Published by the 50/50 by 2030 Foundation, University of Canberra

Research and Stories through a Gendered Lens

Silencing the men: a philosophical conundrum, or master stroke?

Sep 26, 2017 | News

The debate around women in philosophy is often polarising, essentialising and pretty damning of contemporary philosophy. ‘Women don’t like argument, combat, and aggression, so can’t cope with the disciplinary culture’—or so the argument goes:

‘Women lack the sort of mindset that is required to devote one’s life to solving glorified crossword puzzles, so opt out in search of something more meaningful’; ‘Women don’t get a kick out of status indicators like journal publications, so aren’t competitive in the current job market’.

Let us put to one side the well-documented sexual harassment, sexual assault and simple everyday sexism within academic philosophy. It may be true that some women are leaving the discipline because they are intimidated by the culture, bored by mainstream debates or unmotivated by the rewards on offer.

The debate around women in philosophy is often polarising, essentialising and pretty damning of contemporary philosophy.

However even if that is the case, we cannot conclude that the domination of men in philosophy is nothing to worry about.

If the disciplinary culture, topics and norms are set by privileged white men, of course we would expect those who fall outside that dominant group not to feel at home. What then can and should we do?

At University of Liverpool and Durham University we are trying an experiment, and we are inviting everyone to join in. We are asking whether we might contribute to ending the male domination in philosophy by providing our women undergraduates a space within their studies where the prevailing norms are inverted – where no male philosophers are on the reading list, where there are no male faculty members, and where the dominant peer group is female. 

We cannot conclude that the domination of men in philosophy is nothing to worry about.

We hope that this space will enable our students to develop practices, interests and support structures that can sustain curiosity, and support transition into post-graduate study and beyond.

The experiment is inspired by the experiences of four young women at Oxford University during World War II. Elizabeth Anscombe, Philippa Foot, Mary Midgley and Iris Murdoch began studying philosophy at Oxford in the late 1930s.

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Phillipa Foot, Mary Midgley, Iris Murdoch, and Elizabeth Anscombe

During the war, most of the male dons and undergraduates were away, and this created a university environment that was uniquely dominated by women. Mary Midgley, who at 98 recalls those war-time classes and the friendship the quartet formed, believes that the absence of men helped them. They were, she says ‘able to get heard’. Iris Murdoch described that time as a ‘world of women’.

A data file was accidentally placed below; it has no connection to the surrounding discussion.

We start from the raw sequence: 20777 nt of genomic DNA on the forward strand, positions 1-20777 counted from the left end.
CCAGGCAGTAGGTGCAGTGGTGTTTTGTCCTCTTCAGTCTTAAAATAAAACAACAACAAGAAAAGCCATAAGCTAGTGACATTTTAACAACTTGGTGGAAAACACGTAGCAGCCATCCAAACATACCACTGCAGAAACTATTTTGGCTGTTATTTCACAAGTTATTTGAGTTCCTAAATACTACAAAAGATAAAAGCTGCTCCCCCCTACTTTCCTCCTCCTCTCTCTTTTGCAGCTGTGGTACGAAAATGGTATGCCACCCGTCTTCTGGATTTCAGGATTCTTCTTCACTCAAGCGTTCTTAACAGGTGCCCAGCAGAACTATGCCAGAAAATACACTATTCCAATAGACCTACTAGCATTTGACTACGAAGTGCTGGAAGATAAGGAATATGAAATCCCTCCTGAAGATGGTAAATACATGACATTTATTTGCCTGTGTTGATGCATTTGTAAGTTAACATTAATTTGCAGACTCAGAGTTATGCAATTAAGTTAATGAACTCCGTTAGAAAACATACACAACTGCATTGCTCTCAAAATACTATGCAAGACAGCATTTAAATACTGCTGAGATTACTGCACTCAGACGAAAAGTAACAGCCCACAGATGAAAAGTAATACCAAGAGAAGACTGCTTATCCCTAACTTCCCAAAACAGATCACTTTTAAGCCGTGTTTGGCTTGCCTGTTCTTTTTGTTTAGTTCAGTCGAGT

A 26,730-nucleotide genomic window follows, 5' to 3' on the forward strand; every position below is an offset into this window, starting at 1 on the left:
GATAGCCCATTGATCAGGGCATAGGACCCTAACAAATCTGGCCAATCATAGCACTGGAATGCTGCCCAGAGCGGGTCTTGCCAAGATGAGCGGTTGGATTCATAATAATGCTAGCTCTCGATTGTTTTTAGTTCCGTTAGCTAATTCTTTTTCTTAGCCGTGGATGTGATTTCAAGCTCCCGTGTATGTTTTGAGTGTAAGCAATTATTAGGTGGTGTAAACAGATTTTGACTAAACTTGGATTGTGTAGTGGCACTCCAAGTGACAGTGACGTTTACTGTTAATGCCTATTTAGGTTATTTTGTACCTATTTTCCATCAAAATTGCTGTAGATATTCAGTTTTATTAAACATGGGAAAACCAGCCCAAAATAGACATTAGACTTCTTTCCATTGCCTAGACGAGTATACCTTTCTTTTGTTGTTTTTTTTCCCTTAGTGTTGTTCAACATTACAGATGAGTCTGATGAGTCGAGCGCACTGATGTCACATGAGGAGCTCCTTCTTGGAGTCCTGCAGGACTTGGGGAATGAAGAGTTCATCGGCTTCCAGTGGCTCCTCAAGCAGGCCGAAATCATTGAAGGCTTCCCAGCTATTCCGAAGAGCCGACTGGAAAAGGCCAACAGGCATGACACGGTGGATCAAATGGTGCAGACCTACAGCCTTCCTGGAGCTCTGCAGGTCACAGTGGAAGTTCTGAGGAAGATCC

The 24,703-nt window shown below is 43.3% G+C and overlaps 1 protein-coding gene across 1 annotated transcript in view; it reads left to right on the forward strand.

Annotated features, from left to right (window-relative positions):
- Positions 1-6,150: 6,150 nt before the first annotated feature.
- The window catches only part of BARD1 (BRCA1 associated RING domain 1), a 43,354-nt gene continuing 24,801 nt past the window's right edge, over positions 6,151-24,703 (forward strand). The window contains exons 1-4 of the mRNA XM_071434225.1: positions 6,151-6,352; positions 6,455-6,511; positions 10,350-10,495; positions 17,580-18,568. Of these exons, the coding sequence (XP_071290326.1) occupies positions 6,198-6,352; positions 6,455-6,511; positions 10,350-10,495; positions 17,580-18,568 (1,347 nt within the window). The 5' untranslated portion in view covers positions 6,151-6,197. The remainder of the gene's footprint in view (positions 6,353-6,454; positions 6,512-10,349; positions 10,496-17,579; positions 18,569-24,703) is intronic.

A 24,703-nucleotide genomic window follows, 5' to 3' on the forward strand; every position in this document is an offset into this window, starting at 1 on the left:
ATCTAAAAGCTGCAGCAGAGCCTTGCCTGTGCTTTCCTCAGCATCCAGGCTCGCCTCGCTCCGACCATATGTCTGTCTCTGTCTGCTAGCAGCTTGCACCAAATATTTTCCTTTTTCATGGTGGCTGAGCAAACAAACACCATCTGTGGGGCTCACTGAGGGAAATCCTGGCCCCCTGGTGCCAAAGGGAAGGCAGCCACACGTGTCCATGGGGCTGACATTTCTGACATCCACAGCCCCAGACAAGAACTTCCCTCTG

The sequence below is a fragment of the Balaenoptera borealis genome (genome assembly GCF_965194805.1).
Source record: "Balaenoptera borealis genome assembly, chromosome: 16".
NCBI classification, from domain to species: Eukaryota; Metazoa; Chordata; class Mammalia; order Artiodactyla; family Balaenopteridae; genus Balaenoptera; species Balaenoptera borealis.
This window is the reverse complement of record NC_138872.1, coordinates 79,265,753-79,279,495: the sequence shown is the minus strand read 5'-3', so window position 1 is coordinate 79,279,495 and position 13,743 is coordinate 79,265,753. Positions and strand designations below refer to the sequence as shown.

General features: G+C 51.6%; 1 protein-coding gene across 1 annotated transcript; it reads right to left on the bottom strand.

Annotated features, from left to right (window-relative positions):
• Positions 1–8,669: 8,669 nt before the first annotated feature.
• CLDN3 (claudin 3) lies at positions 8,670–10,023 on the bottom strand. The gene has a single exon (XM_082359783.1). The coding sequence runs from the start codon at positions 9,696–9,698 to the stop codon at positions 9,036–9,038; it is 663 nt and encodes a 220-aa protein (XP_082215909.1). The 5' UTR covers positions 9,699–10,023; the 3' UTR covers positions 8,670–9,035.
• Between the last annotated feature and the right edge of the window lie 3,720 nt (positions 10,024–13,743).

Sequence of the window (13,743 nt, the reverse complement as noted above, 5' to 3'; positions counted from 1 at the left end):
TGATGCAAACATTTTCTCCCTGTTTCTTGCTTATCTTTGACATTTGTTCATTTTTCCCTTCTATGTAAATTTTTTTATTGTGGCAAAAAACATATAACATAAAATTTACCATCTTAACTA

Our undergraduate women have formed their own group and are meeting regularly to drink cocoa and discuss the philosophy of this remarkable quartet.

Iris Murdoch described that time as a ‘world of women’.

Alongside the experiment, In Parenthesis is also studying the philosophical practices of the quartet, and asking whether they fit the above-mentioned ‘combat and crosswords’ model of philosophy. (spoiler: they don’t).

Theirs was a group where philosophy was interwoven with friendship. In the years following the war, all four met regularly in Philippa Foot’s living room in Oxford to do philosophy together. In those meetings they devised an outline for an ethics that could challenge the views of those young men who had just returned from war.

Our undergraduate women have formed their own group and are meeting regularly to drink cocoa and discuss the philosophy of this remarkable quartet.

In particular, they were angered by the idea that questions about facts and questions about value belonged to different realms—the former being the domain of science and the latter the domain of feeling.

cocoa party 2 1000x1000

‘Cocoa party’ reading group essentials

Instead, they argued that whenever we describe the human reality that surrounds us, those descriptions are essentially ethical. Their collective work contains a detailed and provocative understanding of human nature which supports an integration of fact and value.

Theirs was a group where philosophy was interwoven with friendship.

We are now convinced that the four women should be thought of as a philosophical school, to be classed alongside, and in contrast to, their counterparts in the (all-male) logical positivists school.

In saying this, we are demanding that the history of twentieth-century philosophy be rewritten to foreground the remarkable contribution by this group of women, understood as a group, and not as lone women in dialogue with groups of men.

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